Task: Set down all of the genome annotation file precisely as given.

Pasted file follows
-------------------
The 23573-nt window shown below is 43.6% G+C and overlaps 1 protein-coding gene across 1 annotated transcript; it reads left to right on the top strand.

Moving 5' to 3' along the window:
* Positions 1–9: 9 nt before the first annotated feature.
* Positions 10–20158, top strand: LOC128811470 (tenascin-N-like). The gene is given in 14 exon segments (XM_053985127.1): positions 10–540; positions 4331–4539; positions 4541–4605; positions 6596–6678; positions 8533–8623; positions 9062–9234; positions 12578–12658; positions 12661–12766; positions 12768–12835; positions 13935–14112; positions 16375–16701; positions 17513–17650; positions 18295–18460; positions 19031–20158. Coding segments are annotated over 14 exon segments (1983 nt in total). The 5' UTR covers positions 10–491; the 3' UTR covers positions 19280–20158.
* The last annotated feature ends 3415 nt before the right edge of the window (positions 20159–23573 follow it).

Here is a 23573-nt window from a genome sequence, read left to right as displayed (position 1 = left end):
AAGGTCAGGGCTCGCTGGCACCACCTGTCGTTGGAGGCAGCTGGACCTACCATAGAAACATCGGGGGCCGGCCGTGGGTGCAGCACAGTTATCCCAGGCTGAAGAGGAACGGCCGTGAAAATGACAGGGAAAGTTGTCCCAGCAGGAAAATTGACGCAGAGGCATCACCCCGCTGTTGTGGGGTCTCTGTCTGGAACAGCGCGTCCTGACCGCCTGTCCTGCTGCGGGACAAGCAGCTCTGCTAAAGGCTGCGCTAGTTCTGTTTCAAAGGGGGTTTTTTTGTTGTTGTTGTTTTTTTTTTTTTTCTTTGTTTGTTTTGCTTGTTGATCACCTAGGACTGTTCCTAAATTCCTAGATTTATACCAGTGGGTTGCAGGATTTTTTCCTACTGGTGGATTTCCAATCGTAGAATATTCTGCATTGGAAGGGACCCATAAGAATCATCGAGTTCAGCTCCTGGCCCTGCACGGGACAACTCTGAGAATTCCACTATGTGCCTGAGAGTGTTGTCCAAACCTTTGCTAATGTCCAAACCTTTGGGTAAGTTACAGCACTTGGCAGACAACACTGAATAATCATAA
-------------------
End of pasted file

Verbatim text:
The 23573-nt window shown below is 43.6% G+C and overlaps 1 protein-coding gene across 1 annotated transcript; it reads left to right on the top strand.

Moving 5' to 3' along the window:
* Positions 1–9: 9 nt before the first annotated feature.
* Positions 10–20158, top strand: LOC128811470 (tenascin-N-like). The gene is given in 14 exon segments (XM_053985127.1): positions 10–540; positions 4331–4539; positions 4541–4605; positions 6596–6678; positions 8533–8623; positions 9062–9234; positions 12578–12658; positions 12661–12766; positions 12768–12835; positions 13935–14112; positions 16375–16701; positions 17513–17650; positions 18295–18460; positions 19031–20158. Coding segments are annotated over 14 exon segments (1983 nt in total). The 5' UTR covers positions 10–491; the 3' UTR covers positions 19280–20158.
* The last annotated feature ends 3415 nt before the right edge of the window (positions 20159–23573 follow it).

Here is a 23573-nt window from a genome sequence, read left to right as displayed (position 1 = left end):
AAGGTCAGGGCTCGCTGGCACCACCTGTCGTTGGAGGCAGCTGGACCTACCATAGAAACATCGGGGGCCGGCCGTGGGTGCAGCACAGTTATCCCAGGCTGAAGAGGAACGGCCGTGAAAATGACAGGGAAAGTTGTCCCAGCAGGAAAATTGACGCAGAGGCATCACCCCGCTGTTGTGGGGTCTCTGTCTGGAACAGCGCGTCCTGACCGCCTGTCCTGCTGCGGGACAAGCAGCTCTGCTAAAGGCTGCGCTAGTTCTGTTTCAAAGGGGGTTTTTTTGTTGTTGTTGTTTTTTTTTTTTTTCTTTGTTTGTTTTGCTTGTTGATCACCTAGGACTGTTCCTAAATTCCTAGATTTATACCAGTGGGTTGCAGGATTTTTTCCTACTGGTGGATTTCCAATCGTAGAATATTCTGCATTGGAAGGGACCCATAAGAATCATCGAGTTCAGCTCCTGGCCCTGCACGGGACAACTCTGAGAATTCCACTATGTGCCTGAGAGTGTTGTCCAAACCTTTGCTAATGTCCAAACCTTTGGGTAAGTTACAGCACTTGGCAGACAACACTGAATAATCATAA